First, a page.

The Elie Wiesel Prize in Ethics Essay Contest is an annual competition designed to challenge college students to analyze the urgent ethical issues confronting them in today’s complex world. Students are encouraged to write thought-provoking personal essays that raise questions, single out issues, and present rational arguments for ethical action.
Elie Wiesel and his wife, Marion, established The Elie Wiesel Foundation for Humanity after he was awarded the 1986 Nobel Prize for Peace. The foundation’s mission, rooted in the memory of the Holocaust, is to combat indifference, intolerance, and injustice through international dialogue and youth-focused programs that promote acceptance, understanding, and equality.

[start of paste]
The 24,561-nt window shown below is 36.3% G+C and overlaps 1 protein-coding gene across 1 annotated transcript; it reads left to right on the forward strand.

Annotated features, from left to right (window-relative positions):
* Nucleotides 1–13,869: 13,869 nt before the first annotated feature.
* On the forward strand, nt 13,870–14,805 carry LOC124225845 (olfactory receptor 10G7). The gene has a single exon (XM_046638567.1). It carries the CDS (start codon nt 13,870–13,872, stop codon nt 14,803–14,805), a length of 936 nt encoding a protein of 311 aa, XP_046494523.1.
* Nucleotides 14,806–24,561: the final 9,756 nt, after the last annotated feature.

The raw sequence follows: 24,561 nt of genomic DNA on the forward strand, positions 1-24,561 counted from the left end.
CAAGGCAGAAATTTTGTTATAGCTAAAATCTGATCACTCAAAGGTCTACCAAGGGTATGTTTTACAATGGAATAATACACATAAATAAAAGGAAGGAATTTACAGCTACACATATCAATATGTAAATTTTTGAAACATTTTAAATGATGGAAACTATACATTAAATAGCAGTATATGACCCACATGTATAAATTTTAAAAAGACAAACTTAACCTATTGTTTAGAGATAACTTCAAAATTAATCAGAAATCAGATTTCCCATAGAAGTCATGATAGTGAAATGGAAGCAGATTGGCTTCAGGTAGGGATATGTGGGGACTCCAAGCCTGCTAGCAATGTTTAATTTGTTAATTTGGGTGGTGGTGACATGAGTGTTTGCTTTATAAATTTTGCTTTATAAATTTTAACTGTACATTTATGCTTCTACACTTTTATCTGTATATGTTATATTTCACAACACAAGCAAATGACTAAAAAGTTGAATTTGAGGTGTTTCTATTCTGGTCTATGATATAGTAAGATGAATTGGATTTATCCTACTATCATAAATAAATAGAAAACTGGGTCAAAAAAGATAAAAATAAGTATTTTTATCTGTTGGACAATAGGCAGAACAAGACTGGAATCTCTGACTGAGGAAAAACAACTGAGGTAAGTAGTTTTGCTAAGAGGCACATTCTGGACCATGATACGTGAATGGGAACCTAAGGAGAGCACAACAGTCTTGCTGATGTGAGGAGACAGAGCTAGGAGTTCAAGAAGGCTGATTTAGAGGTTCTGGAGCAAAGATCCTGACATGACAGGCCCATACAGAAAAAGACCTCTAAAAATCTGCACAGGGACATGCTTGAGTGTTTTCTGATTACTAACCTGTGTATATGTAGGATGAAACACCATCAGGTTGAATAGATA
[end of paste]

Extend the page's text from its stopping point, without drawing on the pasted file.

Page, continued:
The foundation’s Prize in Ethics Essay Contest was established in 1989 to encourage college students to explore ethical dimensions of their education. Since then, thousands of students from hundreds of colleges and universities across the nation have participated. Through their writing, they explored their concerns and beliefs, their fears, and their hopes.
The essay should range from 3,000 to 4,000 words and be thoroughly thought-out, tightly focused, original, and imaginative. It should exemplify an eloquent writing style and a clear expression of a position that genuinely grapples with an ethical dilemma. Prizes offered range from first prize of $5,000 to an honorable mention of $500.
All submissions to the essay contest are judged anonymously. A distinguished committee reviews the essays and a jury that includes Elie Wiesel chooses the winners. Please note that no manuscripts will be returned, and essays may not be submitted elsewhere until the awards have been announced. Winning essays become the property of The Elie Wiesel Foundation and may not be reproduced elsewhere without written permission.
Completed application and required documentation must be submitted to the Elie Wiesel Foundation for Humanity